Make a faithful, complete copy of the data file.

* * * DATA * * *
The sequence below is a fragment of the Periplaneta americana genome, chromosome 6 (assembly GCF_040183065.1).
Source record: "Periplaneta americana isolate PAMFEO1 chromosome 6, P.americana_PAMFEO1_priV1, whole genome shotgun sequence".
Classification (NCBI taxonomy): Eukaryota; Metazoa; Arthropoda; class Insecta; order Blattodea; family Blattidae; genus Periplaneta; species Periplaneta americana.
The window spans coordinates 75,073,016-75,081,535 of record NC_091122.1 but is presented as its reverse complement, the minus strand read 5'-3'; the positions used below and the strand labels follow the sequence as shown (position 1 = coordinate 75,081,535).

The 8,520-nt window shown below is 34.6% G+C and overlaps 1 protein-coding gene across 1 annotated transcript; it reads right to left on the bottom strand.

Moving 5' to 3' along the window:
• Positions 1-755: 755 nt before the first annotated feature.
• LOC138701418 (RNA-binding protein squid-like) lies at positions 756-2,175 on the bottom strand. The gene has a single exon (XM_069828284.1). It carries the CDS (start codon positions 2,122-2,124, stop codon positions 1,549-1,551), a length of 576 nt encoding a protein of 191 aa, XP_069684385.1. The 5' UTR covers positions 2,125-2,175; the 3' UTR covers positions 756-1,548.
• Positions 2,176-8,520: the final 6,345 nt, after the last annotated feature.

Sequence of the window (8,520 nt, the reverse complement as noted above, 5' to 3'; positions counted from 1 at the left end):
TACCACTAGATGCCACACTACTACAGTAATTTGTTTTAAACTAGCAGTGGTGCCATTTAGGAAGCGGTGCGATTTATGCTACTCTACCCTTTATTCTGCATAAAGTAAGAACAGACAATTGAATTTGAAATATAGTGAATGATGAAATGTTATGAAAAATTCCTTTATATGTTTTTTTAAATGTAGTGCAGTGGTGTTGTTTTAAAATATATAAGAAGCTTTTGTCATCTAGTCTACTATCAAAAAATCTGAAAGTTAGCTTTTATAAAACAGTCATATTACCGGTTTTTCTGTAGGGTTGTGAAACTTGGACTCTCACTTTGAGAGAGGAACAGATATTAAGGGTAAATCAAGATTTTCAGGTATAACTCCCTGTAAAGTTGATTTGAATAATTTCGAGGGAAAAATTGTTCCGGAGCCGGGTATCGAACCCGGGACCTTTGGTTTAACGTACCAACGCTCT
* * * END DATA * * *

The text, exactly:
The sequence below is a fragment of the Periplaneta americana genome, chromosome 6 (assembly GCF_040183065.1).
Source record: "Periplaneta americana isolate PAMFEO1 chromosome 6, P.americana_PAMFEO1_priV1, whole genome shotgun sequence".
Classification (NCBI taxonomy): Eukaryota; Metazoa; Arthropoda; class Insecta; order Blattodea; family Blattidae; genus Periplaneta; species Periplaneta americana.
The window spans coordinates 75,073,016-75,081,535 of record NC_091122.1 but is presented as its reverse complement, the minus strand read 5'-3'; the positions used below and the strand labels follow the sequence as shown (position 1 = coordinate 75,081,535).

The 8,520-nt window shown below is 34.6% G+C and overlaps 1 protein-coding gene across 1 annotated transcript; it reads right to left on the bottom strand.

Moving 5' to 3' along the window:
• Positions 1-755: 755 nt before the first annotated feature.
• LOC138701418 (RNA-binding protein squid-like) lies at positions 756-2,175 on the bottom strand. The gene has a single exon (XM_069828284.1). It carries the CDS (start codon positions 2,122-2,124, stop codon positions 1,549-1,551), a length of 576 nt encoding a protein of 191 aa, XP_069684385.1. The 5' UTR covers positions 2,125-2,175; the 3' UTR covers positions 756-1,548.
• Positions 2,176-8,520: the final 6,345 nt, after the last annotated feature.

Sequence of the window (8,520 nt, the reverse complement as noted above, 5' to 3'; positions counted from 1 at the left end):
TACCACTAGATGCCACACTACTACAGTAATTTGTTTTAAACTAGCAGTGGTGCCATTTAGGAAGCGGTGCGATTTATGCTACTCTACCCTTTATTCTGCATAAAGTAAGAACAGACAATTGAATTTGAAATATAGTGAATGATGAAATGTTATGAAAAATTCCTTTATATGTTTTTTTAAATGTAGTGCAGTGGTGTTGTTTTAAAATATATAAGAAGCTTTTGTCATCTAGTCTACTATCAAAAAATCTGAAAGTTAGCTTTTATAAAACAGTCATATTACCGGTTTTTCTGTAGGGTTGTGAAACTTGGACTCTCACTTTGAGAGAGGAACAGATATTAAGGGTAAATCAAGATTTTCAGGTATAACTCCCTGTAAAGTTGATTTGAATAATTTCGAGGGAAAAATTGTTCCGGAGCCGGGTATCGAACCCGGGACCTTTGGTTTAACGTACCAACGCTCT